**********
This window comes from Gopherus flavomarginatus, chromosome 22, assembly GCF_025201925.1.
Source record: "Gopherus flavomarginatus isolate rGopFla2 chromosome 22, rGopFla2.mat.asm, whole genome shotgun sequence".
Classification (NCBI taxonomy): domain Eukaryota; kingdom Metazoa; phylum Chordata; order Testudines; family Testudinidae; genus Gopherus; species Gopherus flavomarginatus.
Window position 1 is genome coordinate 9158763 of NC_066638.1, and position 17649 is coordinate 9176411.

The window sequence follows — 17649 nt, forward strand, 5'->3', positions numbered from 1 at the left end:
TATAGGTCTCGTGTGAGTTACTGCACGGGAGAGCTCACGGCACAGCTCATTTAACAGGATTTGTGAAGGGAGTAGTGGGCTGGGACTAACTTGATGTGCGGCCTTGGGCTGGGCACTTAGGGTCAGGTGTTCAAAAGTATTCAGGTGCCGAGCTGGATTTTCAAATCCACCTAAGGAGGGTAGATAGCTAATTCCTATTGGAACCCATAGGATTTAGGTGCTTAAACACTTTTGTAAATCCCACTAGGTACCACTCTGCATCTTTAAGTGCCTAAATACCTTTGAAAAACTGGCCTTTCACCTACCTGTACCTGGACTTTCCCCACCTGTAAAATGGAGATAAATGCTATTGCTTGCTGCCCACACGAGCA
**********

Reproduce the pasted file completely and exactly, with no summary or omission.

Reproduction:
This window comes from Gopherus flavomarginatus, chromosome 22, assembly GCF_025201925.1.
Source record: "Gopherus flavomarginatus isolate rGopFla2 chromosome 22, rGopFla2.mat.asm, whole genome shotgun sequence".
Classification (NCBI taxonomy): domain Eukaryota; kingdom Metazoa; phylum Chordata; order Testudines; family Testudinidae; genus Gopherus; species Gopherus flavomarginatus.
Window position 1 is genome coordinate 9158763 of NC_066638.1, and position 17649 is coordinate 9176411.

The window sequence follows — 17649 nt, forward strand, 5'->3', positions numbered from 1 at the left end:
TATAGGTCTCGTGTGAGTTACTGCACGGGAGAGCTCACGGCACAGCTCATTTAACAGGATTTGTGAAGGGAGTAGTGGGCTGGGACTAACTTGATGTGCGGCCTTGGGCTGGGCACTTAGGGTCAGGTGTTCAAAAGTATTCAGGTGCCGAGCTGGATTTTCAAATCCACCTAAGGAGGGTAGATAGCTAATTCCTATTGGAACCCATAGGATTTAGGTGCTTAAACACTTTTGTAAATCCCACTAGGTACCACTCTGCATCTTTAAGTGCCTAAATACCTTTGAAAAACTGGCCTTTCACCTACCTGTACCTGGACTTTCCCCACCTGTAAAATGGAGATAAATGCTATTGCTTGCTGCCCACACGAGCA